Proofpoint is tracking multiple different threat clusters that use similar themes related to fake browser updates.
Fake browser updates abuse end user trust with compromised websites and a lure customized to the user's browser to legitimize the update and fool users into clicking.
Threat actors do not send emails to share the compromised websites. The threat is only in the browser and can be initiated by a click from a legitimate and expected email, social media site, search engine query, or even just navigating to the compromised site.
The different campaigns use similar lures, but different payloads. It is important to identify which campaign and malware cluster the threat belongs to help guide defender response.
Proofpoint is currently tracking at least four distinct threat clusters that use fake browser updates to distribute malware. Fake browser updates refer to compromised websites that display what appears to be a notification from the browser developer such as Chrome, Firefox, or Edge, informing them that their browser software needs to be updated. When a user clicks on the link, they do not download a legitimate browser update but rather harmful malware.
Based on our research, TA569 has used fake browser updates for over five years to deliver SocGholish malware, but recently other threat actors have been copying the lure theme. Each threat actor uses their own methods to deliver the lure and payload, but the theme takes advantage of the same social engineering tactics. The use of fake browser updates is unique because it abuses the trust end users place in both their browser and the known sites that they visit.
Fake browser update lure and effectiveness
Proofpoint has not identified threat actors directly sending emails containing malicious links, but, due to the nature of the threat, compromised URLs are observed in email traffic in a variety of ways. They are seen in normal email traffic by regular end users who are unaware of the compromised websites, in monitoring emails such as Google alerts, or in mass automated email campaigns like those distributing newsletters. This creates a situation where these emails are considered to be malicious during the time the site is compromised. Organizations should not treat the fake browser update threats as only an email problem, as end users could visit the site from another source, such as a search engine, social media site, or simply navigate to the site directly and receive the lure and potentially download the malicious payload.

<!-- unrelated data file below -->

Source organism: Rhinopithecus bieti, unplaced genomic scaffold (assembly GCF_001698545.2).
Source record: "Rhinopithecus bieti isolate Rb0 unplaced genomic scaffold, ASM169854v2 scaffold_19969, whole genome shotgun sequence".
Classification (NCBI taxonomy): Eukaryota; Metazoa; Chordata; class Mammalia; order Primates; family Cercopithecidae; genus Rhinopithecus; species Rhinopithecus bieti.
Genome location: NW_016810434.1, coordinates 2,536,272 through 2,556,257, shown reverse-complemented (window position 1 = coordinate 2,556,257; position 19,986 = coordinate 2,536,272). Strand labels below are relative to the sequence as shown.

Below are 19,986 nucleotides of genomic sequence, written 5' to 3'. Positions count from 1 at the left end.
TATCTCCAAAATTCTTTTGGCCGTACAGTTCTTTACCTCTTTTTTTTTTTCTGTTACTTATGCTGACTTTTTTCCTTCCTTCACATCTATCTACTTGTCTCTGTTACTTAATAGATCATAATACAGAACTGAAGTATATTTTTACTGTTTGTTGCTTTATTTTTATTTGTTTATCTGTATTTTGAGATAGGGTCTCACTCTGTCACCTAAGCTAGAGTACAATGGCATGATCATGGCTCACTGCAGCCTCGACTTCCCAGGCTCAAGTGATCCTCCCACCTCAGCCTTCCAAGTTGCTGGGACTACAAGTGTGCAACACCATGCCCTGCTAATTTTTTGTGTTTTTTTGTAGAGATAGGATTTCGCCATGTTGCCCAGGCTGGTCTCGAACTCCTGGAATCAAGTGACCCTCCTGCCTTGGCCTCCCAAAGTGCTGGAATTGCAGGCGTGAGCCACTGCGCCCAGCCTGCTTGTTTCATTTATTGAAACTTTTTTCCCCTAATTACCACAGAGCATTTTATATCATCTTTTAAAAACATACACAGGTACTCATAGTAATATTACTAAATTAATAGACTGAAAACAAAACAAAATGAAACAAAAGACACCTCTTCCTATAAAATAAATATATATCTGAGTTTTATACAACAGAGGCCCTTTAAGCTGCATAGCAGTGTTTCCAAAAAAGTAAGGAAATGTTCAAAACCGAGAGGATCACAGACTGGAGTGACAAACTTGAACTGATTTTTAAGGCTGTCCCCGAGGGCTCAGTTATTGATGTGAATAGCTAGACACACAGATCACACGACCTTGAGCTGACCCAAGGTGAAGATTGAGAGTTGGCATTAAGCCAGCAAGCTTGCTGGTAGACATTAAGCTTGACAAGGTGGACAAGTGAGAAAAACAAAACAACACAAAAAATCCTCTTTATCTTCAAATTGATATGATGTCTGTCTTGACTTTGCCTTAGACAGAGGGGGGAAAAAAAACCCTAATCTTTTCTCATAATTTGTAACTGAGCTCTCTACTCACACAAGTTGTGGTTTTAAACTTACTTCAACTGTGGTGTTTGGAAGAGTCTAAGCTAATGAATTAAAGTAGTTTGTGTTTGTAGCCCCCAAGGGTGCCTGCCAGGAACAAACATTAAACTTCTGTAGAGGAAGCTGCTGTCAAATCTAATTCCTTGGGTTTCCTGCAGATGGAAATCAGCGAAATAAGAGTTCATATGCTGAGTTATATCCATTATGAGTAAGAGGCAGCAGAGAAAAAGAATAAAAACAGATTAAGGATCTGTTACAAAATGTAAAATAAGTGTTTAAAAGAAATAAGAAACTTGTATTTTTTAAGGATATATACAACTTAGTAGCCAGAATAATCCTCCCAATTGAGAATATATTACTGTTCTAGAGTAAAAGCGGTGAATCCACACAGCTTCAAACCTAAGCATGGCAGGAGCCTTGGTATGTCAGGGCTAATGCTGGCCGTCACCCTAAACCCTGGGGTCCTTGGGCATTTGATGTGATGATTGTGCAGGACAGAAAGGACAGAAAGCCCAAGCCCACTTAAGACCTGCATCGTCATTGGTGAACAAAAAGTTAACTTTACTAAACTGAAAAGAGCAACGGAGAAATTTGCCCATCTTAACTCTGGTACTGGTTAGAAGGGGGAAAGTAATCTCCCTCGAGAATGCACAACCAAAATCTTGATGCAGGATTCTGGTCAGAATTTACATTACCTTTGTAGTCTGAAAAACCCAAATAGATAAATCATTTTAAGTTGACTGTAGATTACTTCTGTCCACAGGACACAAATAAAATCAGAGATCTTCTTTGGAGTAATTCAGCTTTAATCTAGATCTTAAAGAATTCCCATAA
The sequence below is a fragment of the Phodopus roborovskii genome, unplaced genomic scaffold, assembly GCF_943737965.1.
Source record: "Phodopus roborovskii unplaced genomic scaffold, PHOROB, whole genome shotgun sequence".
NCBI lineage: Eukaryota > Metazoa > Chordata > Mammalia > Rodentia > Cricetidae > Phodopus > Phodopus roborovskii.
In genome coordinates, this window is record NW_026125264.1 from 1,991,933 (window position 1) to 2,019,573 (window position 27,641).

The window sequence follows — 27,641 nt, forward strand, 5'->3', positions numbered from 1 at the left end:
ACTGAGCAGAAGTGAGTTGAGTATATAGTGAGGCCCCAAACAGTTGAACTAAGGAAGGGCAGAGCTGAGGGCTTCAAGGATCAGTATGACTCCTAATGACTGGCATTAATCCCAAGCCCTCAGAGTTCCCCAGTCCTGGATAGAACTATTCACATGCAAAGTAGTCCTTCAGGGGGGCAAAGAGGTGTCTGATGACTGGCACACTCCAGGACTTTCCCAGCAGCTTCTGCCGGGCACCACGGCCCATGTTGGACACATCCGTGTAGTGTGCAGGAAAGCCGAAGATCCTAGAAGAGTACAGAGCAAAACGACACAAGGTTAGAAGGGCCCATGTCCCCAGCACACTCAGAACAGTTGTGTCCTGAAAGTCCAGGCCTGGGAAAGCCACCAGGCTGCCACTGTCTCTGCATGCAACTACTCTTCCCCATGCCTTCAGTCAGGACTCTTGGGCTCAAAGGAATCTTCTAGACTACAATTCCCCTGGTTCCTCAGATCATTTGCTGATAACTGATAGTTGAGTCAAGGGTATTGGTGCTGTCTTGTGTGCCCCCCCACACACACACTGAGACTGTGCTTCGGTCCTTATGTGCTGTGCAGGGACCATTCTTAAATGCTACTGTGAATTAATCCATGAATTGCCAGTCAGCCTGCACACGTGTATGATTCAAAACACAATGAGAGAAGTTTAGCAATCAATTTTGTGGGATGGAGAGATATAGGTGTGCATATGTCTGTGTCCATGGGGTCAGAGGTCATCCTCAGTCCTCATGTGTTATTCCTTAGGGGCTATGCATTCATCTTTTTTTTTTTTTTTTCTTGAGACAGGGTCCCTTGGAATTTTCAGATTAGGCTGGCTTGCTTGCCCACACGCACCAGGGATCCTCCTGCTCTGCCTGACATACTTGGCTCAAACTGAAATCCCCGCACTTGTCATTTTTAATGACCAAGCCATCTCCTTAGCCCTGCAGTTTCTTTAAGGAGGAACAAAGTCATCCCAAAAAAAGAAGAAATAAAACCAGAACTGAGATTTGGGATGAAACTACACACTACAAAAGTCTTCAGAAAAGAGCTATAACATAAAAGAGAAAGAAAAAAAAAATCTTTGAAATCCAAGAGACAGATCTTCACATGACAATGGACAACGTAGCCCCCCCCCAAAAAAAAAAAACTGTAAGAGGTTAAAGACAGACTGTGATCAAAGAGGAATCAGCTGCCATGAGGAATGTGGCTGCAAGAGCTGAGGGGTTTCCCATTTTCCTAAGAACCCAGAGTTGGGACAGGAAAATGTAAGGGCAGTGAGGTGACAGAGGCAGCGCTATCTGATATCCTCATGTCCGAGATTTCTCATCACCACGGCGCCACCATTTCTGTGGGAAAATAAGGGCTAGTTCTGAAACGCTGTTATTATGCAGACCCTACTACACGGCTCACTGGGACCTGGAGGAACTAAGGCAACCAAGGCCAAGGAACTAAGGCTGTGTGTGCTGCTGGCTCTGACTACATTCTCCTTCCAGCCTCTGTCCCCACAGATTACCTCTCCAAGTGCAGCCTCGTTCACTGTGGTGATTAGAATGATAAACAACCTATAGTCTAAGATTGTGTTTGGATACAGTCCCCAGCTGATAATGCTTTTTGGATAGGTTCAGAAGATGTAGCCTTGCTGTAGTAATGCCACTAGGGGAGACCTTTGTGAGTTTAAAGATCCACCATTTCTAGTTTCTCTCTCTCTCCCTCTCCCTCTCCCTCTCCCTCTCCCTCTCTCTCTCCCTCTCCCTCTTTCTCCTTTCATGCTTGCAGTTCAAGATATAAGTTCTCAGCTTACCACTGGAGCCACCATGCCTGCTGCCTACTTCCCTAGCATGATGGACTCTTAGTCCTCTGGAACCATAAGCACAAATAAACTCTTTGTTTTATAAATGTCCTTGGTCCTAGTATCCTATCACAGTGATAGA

Each campaign uniquely filters traffic to hide from researchers and delay discovery, but all the methods are effective at filtering. While this may reduce the potential spread of malicious payloads, it enables actors to maintain their access to the compromised sites for longer periods of time. This can complicate the response, because with the multiple campaigns and changing payloads, responders must take time to figure out what they need to look for and identify the relevant indicators of compromise (IOCs) at the time of the download.